ABOVE: This 1975 Triumph Bonneville is rarer than you might think. While it looks very similar to the 1973 & 74, very few were made due to the workers strike.
MERIDIAN CO-OP FORMS
The ’75 Bonneville is practically non-existent. So few were produced that it hardly counts as a model year. The Meriden factory workers’ revolt/shutdown of Triumph Motorcycle’s Meriden plant in October 1973 lasted until early 1975. Virtually no development work had been done on the 1975 Triumph Bonneville for nearly a year-and-a-half. The solution to the shutdown was for the workers to form their own Meriden Co-operative & do an employee buy-out of the company, similar to what Harley-Davidson did in the 1980s. By the time work resumed, it was April 1975 & only two months were left of the model year before it was time to switch over to 1976 models (which would require some big changes to accomodate the requirement for left-hand shift). As the result, very few 1975 Triumph Bonneville s were built.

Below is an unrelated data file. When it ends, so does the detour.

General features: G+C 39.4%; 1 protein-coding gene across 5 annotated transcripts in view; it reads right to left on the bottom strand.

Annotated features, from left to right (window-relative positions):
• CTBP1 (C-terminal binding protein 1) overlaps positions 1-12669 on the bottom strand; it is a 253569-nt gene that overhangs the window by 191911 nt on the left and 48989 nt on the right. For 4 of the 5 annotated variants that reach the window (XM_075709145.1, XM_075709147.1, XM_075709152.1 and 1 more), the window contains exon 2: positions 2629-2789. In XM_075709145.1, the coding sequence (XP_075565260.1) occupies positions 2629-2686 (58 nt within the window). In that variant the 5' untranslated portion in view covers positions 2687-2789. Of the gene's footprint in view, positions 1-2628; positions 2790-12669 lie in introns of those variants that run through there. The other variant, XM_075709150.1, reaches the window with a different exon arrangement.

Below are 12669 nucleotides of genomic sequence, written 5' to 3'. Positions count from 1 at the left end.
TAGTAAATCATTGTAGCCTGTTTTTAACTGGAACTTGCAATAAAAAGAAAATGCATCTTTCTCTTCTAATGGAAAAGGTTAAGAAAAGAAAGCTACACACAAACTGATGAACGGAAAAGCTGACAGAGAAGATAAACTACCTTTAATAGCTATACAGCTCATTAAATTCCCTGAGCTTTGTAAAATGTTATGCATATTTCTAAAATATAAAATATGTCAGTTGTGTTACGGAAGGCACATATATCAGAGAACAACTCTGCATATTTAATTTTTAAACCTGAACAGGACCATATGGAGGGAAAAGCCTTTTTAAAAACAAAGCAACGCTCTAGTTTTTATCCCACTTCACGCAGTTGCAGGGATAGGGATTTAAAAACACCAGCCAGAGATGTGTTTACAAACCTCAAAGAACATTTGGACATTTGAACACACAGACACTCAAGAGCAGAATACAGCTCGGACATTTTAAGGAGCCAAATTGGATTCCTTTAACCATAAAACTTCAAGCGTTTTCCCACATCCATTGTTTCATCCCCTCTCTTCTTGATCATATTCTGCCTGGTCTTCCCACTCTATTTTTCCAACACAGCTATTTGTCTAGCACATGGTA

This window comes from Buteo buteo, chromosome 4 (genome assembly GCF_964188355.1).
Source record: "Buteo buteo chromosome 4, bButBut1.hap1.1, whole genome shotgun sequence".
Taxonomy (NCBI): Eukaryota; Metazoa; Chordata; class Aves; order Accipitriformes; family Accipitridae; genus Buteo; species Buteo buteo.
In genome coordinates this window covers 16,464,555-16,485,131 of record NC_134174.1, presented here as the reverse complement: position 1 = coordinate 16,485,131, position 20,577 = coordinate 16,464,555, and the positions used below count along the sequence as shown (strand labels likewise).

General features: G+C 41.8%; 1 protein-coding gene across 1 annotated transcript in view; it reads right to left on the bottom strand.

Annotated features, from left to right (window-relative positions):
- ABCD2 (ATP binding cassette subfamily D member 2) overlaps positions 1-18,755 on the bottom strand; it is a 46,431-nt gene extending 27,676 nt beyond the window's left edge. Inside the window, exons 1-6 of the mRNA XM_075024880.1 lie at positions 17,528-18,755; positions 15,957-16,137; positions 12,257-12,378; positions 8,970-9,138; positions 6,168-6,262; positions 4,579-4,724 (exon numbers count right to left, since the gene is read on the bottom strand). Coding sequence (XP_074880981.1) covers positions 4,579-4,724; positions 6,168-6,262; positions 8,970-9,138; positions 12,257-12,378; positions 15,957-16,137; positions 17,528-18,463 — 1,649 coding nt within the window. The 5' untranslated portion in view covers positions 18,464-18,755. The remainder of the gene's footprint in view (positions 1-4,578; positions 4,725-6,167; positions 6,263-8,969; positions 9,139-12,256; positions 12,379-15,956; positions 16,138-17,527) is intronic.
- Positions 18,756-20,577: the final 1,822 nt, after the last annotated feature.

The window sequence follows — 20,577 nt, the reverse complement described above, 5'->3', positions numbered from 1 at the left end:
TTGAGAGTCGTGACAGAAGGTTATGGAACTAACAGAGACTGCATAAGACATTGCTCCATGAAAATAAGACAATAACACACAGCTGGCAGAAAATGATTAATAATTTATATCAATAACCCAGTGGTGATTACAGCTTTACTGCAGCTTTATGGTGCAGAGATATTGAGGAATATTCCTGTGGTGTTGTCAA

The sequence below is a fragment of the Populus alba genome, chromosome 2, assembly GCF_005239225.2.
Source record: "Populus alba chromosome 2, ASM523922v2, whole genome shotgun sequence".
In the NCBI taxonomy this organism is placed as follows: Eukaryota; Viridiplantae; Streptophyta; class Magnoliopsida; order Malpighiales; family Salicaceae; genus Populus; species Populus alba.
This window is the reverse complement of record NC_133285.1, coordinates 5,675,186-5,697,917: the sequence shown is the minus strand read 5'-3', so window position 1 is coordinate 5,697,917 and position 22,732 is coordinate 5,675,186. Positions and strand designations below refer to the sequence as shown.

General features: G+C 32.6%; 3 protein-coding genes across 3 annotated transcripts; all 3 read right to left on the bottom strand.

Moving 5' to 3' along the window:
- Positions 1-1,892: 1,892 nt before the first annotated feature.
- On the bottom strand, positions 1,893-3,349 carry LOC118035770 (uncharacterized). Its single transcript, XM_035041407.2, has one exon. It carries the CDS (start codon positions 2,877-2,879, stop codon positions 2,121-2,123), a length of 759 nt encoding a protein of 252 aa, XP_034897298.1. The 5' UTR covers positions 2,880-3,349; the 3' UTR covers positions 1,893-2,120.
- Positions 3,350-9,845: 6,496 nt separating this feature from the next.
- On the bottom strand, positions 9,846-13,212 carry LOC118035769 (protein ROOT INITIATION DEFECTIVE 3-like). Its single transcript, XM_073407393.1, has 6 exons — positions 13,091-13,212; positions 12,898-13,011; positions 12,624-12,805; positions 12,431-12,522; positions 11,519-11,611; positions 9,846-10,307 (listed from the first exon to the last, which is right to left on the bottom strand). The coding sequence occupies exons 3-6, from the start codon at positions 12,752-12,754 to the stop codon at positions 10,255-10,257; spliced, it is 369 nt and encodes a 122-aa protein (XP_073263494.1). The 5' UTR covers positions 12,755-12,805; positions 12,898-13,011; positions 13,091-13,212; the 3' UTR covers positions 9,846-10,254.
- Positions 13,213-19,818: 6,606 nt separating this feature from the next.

A FOCUS ON BONNEVILLES
Reflecting the limited means of the new Meriden Co-op, when production resumed at the Meriden plant, the main product by far was the 750cc 1975 Triumph Bonneville T140. While some single-carb TR7s continued to be produced in low volume for export markets, police work & the shortlived TR7 Trail, it was mostly T140 Bonnevilles that would remain in production, albeit in low numbers. The 500cc Triumph Daytona series was gone. And since the Triumph T160 Trident was being produced (in its final year) at BSA’s Small Heath factory, it was relatively unaffected by the workers’ strike at Meriden. Little good it did, the Trident died that same year.
What few 1975 Triumph Bonneville s there are, are virtually identical to 1974 models, distinguished only by their engine numbers. So, color combos were Cherokee Red over Cold White for the T140; and Purple over Cold White for the T120.